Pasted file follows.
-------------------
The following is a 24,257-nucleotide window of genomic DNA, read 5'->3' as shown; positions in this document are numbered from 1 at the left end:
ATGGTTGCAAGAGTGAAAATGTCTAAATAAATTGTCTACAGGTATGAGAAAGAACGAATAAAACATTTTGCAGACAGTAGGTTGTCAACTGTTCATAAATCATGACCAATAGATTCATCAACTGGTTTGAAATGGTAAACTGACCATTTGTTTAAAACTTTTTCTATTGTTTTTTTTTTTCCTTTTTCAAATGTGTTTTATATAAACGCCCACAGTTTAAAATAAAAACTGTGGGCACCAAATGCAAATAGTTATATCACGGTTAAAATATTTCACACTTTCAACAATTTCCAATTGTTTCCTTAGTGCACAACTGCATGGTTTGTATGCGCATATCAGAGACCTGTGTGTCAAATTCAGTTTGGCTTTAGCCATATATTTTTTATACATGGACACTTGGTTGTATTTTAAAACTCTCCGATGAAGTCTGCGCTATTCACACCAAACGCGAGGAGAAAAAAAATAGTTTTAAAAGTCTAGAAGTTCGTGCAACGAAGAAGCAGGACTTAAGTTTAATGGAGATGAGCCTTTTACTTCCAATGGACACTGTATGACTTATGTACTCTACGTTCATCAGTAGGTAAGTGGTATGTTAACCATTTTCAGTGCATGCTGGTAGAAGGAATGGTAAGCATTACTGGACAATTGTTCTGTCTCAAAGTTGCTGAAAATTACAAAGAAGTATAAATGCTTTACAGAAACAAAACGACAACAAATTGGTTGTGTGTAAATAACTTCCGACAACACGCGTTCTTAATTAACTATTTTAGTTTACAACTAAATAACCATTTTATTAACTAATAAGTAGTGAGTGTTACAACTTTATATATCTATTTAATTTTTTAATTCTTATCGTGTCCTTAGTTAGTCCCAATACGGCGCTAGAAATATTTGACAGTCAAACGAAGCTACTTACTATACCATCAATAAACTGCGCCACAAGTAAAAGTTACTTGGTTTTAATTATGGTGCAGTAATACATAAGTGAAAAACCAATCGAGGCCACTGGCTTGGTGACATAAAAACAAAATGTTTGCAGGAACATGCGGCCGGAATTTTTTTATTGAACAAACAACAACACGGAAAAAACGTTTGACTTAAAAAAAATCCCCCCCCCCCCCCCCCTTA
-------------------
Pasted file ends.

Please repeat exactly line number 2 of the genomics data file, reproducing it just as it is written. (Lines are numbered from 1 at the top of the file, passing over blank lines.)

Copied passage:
ATGGTTGCAAGAGTGAAAATGTCTAAATAAATTGTCTACAGGTATGAGAAAGAACGAATAAAACATTTTGCAGACAGTAGGTTGTCAACTGTTCATAAATCATGACCAATAGATTCATCAACTGGTTTGAAATGGTAAACTGACCATTTGTTTAAAACTTTTTCTATTGTTTTTTTTTTTCCTTTTTCAAATGTGTTTTATATAAACGCCCACAGTTTAAAATAAAAACTGTGGGCACCAAATGCAAATAGTTATATCACGGTTAAAATATTTCACACTTTCAACAATTTCCAATTGTTTCCTTAGTGCACAACTGCATGGTTTGTATGCGCATATCAGAGACCTGTGTGTCAAATTCAGTTTGGCTTTAGCCATATATTTTTTATACATGGACACTTGGTTGTATTTTAAAACTCTCCGATGAAGTCTGCGCTATTCACACCAAACGCGAGGAGAAAAAAAATAGTTTTAAAAGTCTAGAAGTTCGTGCAACGAAGAAGCAGGACTTAAGTTTAATGGAGATGAGCCTTTTACTTCCAATGGACACTGTATGACTTATGTACTCTACGTTCATCAGTAGGTAAGTGGTATGTTAACCATTTTCAGTGCATGCTGGTAGAAGGAATGGTAAGCATTACTGGACAATTGTTCTGTCTCAAAGTTGCTGAAAATTACAAAGAAGTATAAATGCTTTACAGAAACAAAACGACAACAAATTGGTTGTGTGTAAATAACTTCCGACAACACGCGTTCTTAATTAACTATTTTAGTTTACAACTAAATAACCATTTTATTAACTAATAAGTAGTGAGTGTTACAACTTTATATATCTATTTAATTTTTTAATTCTTATCGTGTCCTTAGTTAGTCCCAATACGGCGCTAGAAATATTTGACAGTCAAACGAAGCTACTTACTATACCATCAATAAACTGCGCCACAAGTAAAAGTTACTTGGTTTTAATTATGGTGCAGTAATACATAAGTGAAAAACCAATCGAGGCCACTGGCTTGGTGACATAAAAACAAAATGTTTGCAGGAACATGCGGCCGGAATTTTTTTATTGAACAAACAACAACACGGAAAAAACGTTTGACTTAAAAAAAATCCCCCCCCCCCCCCCCCTTA